No, the magic of running is not like the magic of a rainbow suddenly appearing.  It’s more like the magic of a sculpture emerging from a raw hunk of marble under the practiced hands of Michaelangelo.  (He made sculptures, right?  I don’t know Art.)  You work at it, and you work at it, and you chip away day after day after day, knowing that there’s something good under those layers of stone and sweat and tears and exhaustion, and then one day it just appears.  Like Batman out of the dark.  He was there all along, saving your asgard, looking out for you, protecting your city and your whole way of life, but he only just now revealed himself to you because you only just now stopped to look.

Running gives you patience.  Not right away.  When you first dip your toes in the shallow end of the pool, you barely have the patience to slog it out for twenty minutes.  But you can’t embark on a thirteen mile run, or a twenty-six mile run, or a fifty mile run without the patience not to get bored, not to get distracted, not to quit halfway through because you just can’t stand the tedium for another minute.  Running teaches you to accept the tedium of the long miles and, eventually, to appreciate it.

Running gives you resilience.  It hurts.  It’s exhausting.  Especially at first.  But the more you do it, the less it hurts, the less it exhausts you, and finally you realize that running wasn’t the problem, the old you was the problem.  The more you learn to get up off the mat when running knocks you down (and running WILL knock you down), the easier it gets to keep standing up for another helping.

Running gives you confidence.  You start small.  If I can run for a minute, maybe I can run for two.  If I can run for two, maybe I can run for three.  If I can run for a half-mile, maaaaybe I can run an entire mile.  And then you get there.  Sooner than you think.  And what was once impossible becomes routine, and you start getting crazy with confidence.  If I can run fivemiles, maybe I can run ten.  If I can run a half-marathon, maybe I can write a fargoing book.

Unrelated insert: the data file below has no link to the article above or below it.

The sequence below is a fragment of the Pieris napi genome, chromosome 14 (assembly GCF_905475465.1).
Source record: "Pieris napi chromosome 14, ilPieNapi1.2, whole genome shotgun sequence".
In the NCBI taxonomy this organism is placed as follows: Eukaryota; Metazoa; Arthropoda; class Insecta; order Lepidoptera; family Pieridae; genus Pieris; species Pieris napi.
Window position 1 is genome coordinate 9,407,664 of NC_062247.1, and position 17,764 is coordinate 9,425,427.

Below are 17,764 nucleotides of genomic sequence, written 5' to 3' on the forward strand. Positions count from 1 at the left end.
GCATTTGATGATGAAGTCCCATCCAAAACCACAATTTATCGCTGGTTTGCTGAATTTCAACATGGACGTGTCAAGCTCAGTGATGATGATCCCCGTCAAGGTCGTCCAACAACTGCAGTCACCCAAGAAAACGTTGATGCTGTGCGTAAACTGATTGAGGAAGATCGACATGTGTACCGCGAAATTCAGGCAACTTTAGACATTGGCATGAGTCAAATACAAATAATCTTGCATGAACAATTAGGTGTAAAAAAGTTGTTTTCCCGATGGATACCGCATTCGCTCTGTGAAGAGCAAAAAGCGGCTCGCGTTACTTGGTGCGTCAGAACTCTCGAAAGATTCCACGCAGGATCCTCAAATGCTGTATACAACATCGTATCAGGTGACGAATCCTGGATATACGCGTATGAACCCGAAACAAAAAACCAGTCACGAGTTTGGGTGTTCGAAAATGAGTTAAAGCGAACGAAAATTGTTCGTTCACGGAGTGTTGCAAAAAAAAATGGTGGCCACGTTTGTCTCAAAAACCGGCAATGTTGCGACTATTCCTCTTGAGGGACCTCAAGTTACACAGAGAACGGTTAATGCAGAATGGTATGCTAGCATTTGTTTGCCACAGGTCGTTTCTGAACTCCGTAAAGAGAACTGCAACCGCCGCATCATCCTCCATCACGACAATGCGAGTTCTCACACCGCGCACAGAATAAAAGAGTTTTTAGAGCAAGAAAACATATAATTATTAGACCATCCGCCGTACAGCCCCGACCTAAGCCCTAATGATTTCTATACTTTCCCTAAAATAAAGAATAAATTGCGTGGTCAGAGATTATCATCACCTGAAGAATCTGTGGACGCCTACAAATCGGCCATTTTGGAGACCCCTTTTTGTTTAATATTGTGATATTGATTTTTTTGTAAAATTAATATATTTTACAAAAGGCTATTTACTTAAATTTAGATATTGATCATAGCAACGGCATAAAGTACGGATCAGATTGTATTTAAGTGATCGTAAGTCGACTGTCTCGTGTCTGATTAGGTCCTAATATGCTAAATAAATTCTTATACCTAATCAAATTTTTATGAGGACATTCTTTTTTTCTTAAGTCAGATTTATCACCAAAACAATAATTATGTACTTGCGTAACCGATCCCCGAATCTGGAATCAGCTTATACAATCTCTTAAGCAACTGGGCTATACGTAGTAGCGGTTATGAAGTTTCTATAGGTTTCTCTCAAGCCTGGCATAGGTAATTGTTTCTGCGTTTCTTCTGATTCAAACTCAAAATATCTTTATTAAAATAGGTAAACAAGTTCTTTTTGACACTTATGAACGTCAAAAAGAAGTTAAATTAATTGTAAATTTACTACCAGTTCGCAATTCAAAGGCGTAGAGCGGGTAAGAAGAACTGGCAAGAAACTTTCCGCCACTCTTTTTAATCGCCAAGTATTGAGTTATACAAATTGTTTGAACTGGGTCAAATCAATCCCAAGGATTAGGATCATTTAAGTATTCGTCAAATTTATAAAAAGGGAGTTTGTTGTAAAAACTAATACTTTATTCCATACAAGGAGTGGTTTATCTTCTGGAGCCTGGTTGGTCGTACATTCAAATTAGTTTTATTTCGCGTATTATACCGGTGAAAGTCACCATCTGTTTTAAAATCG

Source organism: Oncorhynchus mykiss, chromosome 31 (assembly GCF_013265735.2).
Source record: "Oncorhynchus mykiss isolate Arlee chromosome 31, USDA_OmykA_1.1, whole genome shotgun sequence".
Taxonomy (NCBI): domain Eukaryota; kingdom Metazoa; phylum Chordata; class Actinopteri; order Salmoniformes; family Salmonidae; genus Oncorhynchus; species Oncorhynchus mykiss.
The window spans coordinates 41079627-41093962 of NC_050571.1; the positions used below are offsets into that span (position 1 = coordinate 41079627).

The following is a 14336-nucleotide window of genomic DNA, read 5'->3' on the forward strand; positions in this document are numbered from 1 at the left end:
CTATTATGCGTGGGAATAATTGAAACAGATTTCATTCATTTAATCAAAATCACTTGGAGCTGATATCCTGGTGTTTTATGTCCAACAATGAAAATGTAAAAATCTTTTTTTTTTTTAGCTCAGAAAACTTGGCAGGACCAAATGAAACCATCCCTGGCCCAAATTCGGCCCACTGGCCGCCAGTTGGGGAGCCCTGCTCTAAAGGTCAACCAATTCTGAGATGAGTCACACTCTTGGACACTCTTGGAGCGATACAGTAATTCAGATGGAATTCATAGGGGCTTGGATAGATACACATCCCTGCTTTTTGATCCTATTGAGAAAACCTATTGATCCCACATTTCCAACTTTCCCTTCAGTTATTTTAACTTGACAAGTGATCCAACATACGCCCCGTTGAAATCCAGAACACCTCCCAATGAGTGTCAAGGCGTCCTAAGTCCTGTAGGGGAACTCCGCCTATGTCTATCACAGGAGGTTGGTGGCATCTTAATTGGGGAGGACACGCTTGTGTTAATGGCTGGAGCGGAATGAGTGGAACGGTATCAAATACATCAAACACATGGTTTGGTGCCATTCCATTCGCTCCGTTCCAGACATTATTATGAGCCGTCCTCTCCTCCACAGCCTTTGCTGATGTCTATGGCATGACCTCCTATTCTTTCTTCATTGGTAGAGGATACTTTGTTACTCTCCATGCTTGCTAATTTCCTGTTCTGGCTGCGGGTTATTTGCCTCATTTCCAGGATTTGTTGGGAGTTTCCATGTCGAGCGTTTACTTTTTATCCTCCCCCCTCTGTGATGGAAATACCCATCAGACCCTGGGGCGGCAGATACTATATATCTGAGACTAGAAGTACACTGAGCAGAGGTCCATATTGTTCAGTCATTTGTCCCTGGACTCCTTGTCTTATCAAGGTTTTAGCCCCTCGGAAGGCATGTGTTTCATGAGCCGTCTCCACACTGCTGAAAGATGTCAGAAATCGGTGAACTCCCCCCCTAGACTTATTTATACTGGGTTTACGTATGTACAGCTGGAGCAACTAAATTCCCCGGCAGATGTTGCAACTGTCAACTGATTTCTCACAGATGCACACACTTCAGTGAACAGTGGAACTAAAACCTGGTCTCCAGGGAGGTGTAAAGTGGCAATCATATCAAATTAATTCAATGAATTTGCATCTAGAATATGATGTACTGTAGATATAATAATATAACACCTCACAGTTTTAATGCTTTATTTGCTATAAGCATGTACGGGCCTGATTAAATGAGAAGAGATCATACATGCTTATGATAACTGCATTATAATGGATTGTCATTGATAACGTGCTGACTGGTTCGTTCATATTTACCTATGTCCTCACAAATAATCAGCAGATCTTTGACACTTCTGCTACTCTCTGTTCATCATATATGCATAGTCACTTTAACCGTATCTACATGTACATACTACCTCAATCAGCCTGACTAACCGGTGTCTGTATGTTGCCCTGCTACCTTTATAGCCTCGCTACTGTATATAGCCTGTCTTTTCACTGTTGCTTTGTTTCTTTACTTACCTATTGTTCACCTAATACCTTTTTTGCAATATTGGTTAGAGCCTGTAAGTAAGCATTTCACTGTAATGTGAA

Sidenote: it’s foolish and stupid that half-marathons are called half-marathons.  You have a 5k, then a 10k, and those sound awesome.  Then there’s a half-marathon, which sounds like, “well, that’s nice I suppose, but why not a whole marathon?”  To which runners who have just accomplished their first run at that distance might, rightly so, kick you in the sack.  And yeah, I know, some people call them Pikermis, and that’s nice and all, but nobody knows how to pronounce Pikermi and it sounds a little ridiculous besides.  Call it a Salvador or something, or surely there is some other Greek city with a nice name we could appropriate.

Finally, Running gives you a sense of community.  I don’t know if I could name a social situation I’ve been in where the collective vibe was more uplifting than at any race I’ve attended.  Runners support one another, because we’re not running against one another, we’re running with one another.  And if you’ve never raced, then at the very least you know the deep-seated connection you have with every other runner you pass on the road.  Whether you wave or not, whether they wave or not, you see each other, and you know that they know, and they know that you know, and both of you are going through it together.  Through what?  Through it all.

Why am I still writing this?  I’m going for a run.  (Okay, fine, I’m going for a run in the morning.  I just… god.  Why you gotta ruin it?)

(EDIT:  My wife would like for me to point out that there is in fact nothing magical about blisters.)

Run in the Rain, or don’t, it’s only the Awesomest Thing Ever

Runners are strange birds.  Not only do we enjoy an activity which most people in the world really, really hate and, in fact, avoid at every opportunity, but we find some of the most painful and most bizarre aspects of the activity to latch onto.

For example: yesterday’s run.  Nothing special about the run itself, except for the fact that it was raining.

I love running in the rain.  I love it, love it, love it.  I don’t know why.  I shouldn’t.  I stink even worse after a rain run, my shoes have to be retired for a couple days until they dry out, there’s mud, it’s cold… It’s dumb as haberdashery that I love it so much, but I can’t help it.  I love it like a fat kid loves cake.  I love it like my dog loves to run under my feet when I walk down the stairs in the morning.  I love it like my son loves the goldfinger Tigger movie, and that’s a lot, probably an unhealthy amount.

Here are just a few reasons why running in the rain is awesome.